3.4. GCIRS3

The nature of GCIRS3 is not yet clear. While the deep silicate absorption feature at 10 μm indicates its oxygen-rich nature, Pott et al. (2008) propose that it is a dust-enshrouded carbon star based on their mid-IR interferometric observations. The observed spectrum of GCIRS3 plotted in Fig. 6 shows only weak features. We compared the spectrum of GCIRS3 with those of the Mira stars in our sample, but we could not identify the SiO or H2O lines in GCIRS3. It does not show SiO lines in the P-Cyg profile unlike VY CMa and VX Sgr, although the spectral energy distribution of GCIRS3 suggests that the star is dust-enshrouded. Therefore, the absence of the SiO and H2O lines lends support to the hypothesis of Pott et al. (2008) that GCIRS3 is a dust-enshrouded carbon star.

4. Comparison with model atmospheres

4.1. Determination of basic stellar parameters

4.1.1. K–M giants and optically bright red supergiants

We compared the observed SiO spectra with those predicted by photospheric models. For the normal K–M giants and optically bright red supergiants shown in Figs. 1 and 2, we used the MARCS photospheric models (Gustafsson et al. 2008)1, which represent plane-parallel or spherical non-gray hydrostatic photospheres with the molecular and atomic line opacities taken into account with the opacity sampling technique. We used spherical MARCS models for our study. Each MARCS model is specified by the effective temperature (Teff), surface gravity (log 1), stellar mass (M), microturbulent velocity (νmicro), and chemical composition.

Table 2

Basic stellar parameters, silicon abundance, and 28Si/29Si and 28Si/30Si ratios of the K–M giants and optically bright red supergiants in our sample.

For two K–M giants (α Boo and σ Lib) and three optically bright red supergiants (α Ori, α Sco, and α Her), most of the basic stellar parameters, in particular Teff and log 1, are available in the literature and are summarized in Table 2. For the other stars (γ Cru, V806 Cen, ε Mus, L2 Pup, and θ Aps), we derived Teff, M, and log 1 in the following manner. We determined Teff using the observed bolometric flux and the angular diameter. While the angular diameter measurement is available for γ Cru (Glindemann et al. 2001), the angular diameter of the remaining stars was estimated from the relationship between the angular size and the (V − K) color derived by van Belle (1999). We used the relationship for normal giants and supergiants from van Belle (1999) for V806 Cen, ε Mus, and θ Aps. The relationship for variable stars was adopted for L2 Pup because this star shows a larger variability amplitude than the other stars. The bolometric flux of each star was computed from photometric data from the visible to the mid-IR (~20 μm) taken from the literature (Johnson et al. 1966; Morel & Magnenat 1978; Mermilliod 1991; Ducati 2002; NOMAD Catalog, Zacharias et al. 2005; 2MASS, Skrutskie et al. 2006; WISE All-Sky Data Release, Cutri et al. 2012). The photometric data were de-reddened using the interstellar extinction Aλ estimated as follows. We derived AV using the 3D model of the interstellar extinction of Arenou et al. (1992). Assuming AV = 3.1E(B − V) and Aλ/E(B − V) from Savage & Mathis (1979), we obtained the interstellar extinction Aλ in each photometric band. We confirmed that the Teff derived for σ Lib in this manner agrees with the value determined with the infrared flux method (Tsuji 2008), lending support to the reliability of our method for Teff determination.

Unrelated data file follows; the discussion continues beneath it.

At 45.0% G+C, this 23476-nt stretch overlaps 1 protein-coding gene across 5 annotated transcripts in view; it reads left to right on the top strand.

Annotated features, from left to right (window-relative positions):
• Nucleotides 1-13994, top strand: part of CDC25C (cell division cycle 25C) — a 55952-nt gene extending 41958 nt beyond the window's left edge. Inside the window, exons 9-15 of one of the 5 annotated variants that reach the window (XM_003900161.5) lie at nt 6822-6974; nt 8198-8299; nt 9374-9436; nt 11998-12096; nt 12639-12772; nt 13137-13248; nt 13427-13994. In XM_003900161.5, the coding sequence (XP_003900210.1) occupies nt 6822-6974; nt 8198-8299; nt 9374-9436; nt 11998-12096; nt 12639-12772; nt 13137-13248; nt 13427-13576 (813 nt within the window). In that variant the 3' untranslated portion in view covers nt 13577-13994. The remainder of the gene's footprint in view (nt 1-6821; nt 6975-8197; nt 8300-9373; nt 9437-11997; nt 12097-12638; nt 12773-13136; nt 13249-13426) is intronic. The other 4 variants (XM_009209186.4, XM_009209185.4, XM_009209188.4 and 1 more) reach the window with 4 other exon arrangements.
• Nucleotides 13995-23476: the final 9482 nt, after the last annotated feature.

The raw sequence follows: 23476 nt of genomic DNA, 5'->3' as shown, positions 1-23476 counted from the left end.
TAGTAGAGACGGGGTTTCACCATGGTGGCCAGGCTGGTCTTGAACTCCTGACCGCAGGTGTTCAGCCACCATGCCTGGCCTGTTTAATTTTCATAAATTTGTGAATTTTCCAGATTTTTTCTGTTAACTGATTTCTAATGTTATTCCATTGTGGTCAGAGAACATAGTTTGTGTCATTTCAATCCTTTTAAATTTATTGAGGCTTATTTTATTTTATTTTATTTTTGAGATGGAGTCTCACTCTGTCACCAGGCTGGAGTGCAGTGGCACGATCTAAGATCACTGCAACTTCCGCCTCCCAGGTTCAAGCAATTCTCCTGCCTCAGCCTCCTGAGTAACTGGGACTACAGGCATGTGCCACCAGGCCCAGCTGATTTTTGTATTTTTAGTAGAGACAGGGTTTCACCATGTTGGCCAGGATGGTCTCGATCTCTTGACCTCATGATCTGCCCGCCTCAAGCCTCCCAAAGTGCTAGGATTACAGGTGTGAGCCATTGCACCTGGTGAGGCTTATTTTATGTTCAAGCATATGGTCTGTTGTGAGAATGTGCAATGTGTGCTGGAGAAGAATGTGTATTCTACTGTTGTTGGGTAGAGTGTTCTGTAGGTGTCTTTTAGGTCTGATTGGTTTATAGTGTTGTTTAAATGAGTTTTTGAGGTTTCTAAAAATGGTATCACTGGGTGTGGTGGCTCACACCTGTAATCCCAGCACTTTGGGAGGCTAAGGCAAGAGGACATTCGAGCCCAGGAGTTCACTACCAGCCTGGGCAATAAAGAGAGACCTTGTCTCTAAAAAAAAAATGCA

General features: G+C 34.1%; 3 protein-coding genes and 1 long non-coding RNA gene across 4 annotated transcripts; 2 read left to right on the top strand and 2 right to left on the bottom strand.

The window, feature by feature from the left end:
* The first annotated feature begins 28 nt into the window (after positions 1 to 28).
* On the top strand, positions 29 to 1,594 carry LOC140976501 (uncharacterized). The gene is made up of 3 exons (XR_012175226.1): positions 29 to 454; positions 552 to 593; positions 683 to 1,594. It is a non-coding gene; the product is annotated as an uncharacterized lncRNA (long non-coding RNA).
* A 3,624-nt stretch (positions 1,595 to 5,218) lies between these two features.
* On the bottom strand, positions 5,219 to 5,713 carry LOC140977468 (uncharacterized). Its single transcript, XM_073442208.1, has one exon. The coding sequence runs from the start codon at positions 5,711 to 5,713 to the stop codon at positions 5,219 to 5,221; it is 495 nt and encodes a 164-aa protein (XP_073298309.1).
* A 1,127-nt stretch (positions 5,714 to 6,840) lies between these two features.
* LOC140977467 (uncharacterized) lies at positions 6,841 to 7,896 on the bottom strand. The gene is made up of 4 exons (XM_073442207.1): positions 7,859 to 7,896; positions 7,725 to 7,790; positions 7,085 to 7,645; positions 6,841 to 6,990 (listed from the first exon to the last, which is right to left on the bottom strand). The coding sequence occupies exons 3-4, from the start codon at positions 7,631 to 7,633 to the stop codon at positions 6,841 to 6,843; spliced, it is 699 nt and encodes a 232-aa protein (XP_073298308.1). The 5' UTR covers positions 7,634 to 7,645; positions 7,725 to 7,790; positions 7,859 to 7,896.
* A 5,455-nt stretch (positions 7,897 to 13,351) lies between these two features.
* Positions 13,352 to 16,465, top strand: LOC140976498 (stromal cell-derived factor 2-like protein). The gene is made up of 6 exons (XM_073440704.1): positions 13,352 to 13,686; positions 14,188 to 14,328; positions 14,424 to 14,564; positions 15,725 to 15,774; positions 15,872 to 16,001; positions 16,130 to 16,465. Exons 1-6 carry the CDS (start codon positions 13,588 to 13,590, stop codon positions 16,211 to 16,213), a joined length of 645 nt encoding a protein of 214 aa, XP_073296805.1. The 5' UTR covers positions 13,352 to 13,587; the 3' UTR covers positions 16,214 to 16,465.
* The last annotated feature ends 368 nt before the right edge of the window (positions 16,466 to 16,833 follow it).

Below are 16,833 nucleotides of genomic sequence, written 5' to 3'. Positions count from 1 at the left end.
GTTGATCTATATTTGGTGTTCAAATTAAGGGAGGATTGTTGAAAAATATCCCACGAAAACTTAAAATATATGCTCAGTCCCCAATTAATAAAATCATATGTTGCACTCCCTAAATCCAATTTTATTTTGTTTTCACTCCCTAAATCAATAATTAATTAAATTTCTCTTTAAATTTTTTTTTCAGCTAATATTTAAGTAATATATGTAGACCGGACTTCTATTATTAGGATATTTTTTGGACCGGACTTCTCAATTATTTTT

The error in the derived Teff results from the uncertainty in the estimated angular diameter and the bolometric flux. Van Belle (1999) mentions that the accuracy in the angular diameter derived from the (V − K) color is approximately 10%. The uncertainty in the bolometric flux results from the fact that our stars are semiregular or irregular variables with a variability amplitude of ΔV ≲ 1.5 mag, and the photometric data in different bands were not taken contemporaneously. We assumed an uncertainty of 13% in the bolometric flux, adopting the value derived for the red supergiant Betelgeuse, which shows a similar variability amplitude (Ohnaka et al. 2013).

We note that L2 Pup started a dimming event around 1994, which is probably caused by episodic dust formation (Bedding et al. 2002). The dimming event was still in progress at the time of our VISIR observation. However, Bedding et al. (2002) conclude that the effective temperature or the luminosity is unlikely to have changed with respect to the pre-dimming state. Therefore, we used the (V − K) color of L2 Pup in the pre-dimming state to estimate Teff, because the photometric data during the dimming event are affected by the newly formed dust and, therefore, do not reflect the color of the star itself.

Because the distance to our program stars is known thanks to the Hipparcos parallax (van Leeuwen 2007), it is straightforward to estimate the luminosity (L) from the de-reddened bolometric flux and the distance. Using the Teff and L determined in this manner, our program stars are plotted on the H-R diagram, as shown in Fig. 7. Also plotted are theoretical evolutionary tracks for 0.6, 1, and 1.5 M stars taken from Bertelli et al. (2008) and for a 2 M star from Herwig (2005)2. Comparison with these evolutionary tracks allows us to estimate the stellar mass. Combining the stellar mass with the stellar radius, which can be computed from Teff and L, results in the surface gravity.